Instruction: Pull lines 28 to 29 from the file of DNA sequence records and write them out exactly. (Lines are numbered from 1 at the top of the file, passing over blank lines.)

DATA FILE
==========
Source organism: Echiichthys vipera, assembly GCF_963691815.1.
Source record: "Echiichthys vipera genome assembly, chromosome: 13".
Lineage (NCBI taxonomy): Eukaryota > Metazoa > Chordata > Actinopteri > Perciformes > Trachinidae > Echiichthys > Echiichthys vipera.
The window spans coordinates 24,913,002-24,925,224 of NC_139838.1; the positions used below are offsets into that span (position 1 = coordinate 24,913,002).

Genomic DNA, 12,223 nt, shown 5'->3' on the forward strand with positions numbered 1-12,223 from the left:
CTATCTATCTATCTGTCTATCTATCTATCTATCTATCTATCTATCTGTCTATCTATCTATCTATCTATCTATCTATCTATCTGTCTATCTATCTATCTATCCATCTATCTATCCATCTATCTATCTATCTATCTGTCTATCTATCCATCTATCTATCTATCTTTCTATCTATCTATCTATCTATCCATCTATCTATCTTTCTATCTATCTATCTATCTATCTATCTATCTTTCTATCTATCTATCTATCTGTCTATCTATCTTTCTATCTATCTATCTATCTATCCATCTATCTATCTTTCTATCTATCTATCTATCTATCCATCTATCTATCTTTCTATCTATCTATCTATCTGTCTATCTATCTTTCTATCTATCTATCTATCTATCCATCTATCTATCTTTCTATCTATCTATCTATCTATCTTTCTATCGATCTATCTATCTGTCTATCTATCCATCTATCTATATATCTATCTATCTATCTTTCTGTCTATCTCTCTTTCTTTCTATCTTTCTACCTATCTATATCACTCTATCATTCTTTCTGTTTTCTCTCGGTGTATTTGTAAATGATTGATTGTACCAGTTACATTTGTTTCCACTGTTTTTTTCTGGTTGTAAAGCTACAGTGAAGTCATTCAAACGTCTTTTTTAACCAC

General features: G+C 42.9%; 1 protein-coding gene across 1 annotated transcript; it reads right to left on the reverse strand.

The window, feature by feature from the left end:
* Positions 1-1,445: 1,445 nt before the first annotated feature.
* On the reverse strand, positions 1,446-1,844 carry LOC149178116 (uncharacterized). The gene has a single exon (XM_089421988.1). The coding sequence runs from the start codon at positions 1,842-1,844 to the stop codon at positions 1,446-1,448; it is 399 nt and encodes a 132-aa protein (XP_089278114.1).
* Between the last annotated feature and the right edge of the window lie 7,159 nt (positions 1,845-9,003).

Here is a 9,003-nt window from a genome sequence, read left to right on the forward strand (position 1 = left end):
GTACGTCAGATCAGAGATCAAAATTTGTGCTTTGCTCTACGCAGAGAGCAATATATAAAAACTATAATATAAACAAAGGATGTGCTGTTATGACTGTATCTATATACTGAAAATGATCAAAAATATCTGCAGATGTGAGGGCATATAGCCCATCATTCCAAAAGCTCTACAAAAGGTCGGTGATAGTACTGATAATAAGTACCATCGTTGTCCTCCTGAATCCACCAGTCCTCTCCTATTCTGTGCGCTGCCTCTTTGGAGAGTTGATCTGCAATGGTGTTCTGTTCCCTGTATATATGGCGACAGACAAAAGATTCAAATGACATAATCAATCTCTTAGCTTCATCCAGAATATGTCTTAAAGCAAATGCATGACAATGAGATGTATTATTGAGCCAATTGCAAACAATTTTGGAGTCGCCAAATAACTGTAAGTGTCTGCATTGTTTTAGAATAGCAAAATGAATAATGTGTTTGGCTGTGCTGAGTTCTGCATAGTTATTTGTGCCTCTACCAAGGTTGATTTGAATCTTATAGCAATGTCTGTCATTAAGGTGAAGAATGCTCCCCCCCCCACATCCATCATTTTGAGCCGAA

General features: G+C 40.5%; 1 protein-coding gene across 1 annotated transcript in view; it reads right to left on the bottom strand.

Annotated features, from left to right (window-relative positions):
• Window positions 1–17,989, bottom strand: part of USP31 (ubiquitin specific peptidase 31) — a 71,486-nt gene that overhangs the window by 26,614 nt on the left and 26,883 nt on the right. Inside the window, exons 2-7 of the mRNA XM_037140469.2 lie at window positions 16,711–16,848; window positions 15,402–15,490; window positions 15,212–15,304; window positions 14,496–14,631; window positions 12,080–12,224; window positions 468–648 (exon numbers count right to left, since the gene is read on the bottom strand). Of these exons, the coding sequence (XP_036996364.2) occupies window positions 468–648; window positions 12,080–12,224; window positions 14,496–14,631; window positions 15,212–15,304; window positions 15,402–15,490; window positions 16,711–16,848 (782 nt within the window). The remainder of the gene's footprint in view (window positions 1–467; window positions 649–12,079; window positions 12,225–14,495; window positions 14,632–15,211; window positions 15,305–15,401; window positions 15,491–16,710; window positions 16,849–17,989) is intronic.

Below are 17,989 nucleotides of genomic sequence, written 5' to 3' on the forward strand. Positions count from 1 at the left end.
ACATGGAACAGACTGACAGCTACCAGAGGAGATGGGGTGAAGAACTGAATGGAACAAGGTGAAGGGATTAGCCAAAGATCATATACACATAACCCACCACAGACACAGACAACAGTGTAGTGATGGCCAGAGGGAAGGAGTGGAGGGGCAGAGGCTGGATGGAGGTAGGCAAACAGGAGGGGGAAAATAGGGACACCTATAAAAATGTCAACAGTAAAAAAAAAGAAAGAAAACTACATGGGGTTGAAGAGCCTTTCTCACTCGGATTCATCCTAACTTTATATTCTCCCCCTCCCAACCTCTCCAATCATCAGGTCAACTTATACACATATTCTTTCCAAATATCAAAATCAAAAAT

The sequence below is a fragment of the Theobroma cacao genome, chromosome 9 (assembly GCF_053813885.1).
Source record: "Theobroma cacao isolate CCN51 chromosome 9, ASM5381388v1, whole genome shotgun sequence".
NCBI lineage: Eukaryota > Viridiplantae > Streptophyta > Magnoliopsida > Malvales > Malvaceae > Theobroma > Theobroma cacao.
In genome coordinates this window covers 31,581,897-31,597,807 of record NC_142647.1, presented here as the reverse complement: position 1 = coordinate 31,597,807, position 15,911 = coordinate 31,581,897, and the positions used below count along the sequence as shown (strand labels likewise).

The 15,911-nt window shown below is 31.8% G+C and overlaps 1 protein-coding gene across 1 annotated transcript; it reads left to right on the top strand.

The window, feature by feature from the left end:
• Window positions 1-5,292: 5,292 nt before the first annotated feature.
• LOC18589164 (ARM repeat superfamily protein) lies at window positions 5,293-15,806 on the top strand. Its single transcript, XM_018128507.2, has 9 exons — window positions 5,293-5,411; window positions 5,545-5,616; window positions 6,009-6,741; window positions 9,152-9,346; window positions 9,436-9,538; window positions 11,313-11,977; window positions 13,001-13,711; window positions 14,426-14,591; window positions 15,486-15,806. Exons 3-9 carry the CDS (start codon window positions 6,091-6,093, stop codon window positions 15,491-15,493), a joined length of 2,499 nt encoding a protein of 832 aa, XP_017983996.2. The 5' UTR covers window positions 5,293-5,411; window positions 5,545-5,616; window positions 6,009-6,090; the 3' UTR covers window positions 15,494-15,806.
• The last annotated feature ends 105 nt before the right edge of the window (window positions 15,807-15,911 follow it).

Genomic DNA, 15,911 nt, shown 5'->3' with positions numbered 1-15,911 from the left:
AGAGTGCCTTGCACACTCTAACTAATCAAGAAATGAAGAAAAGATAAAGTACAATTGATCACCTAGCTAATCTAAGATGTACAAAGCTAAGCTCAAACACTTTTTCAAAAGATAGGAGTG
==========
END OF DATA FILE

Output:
Genomic DNA, 15,911 nt, shown 5'->3' with positions numbered 1-15,911 from the left:
AGAGTGCCTTGCACACTCTAACTAATCAAGAAATGAAGAAAAGATAAAGTACAATTGATCACCTAGCTAATCTAAGATGTACAAAGCTAAGCTCAAACACTTTTTCAAAAGATAGGAGTG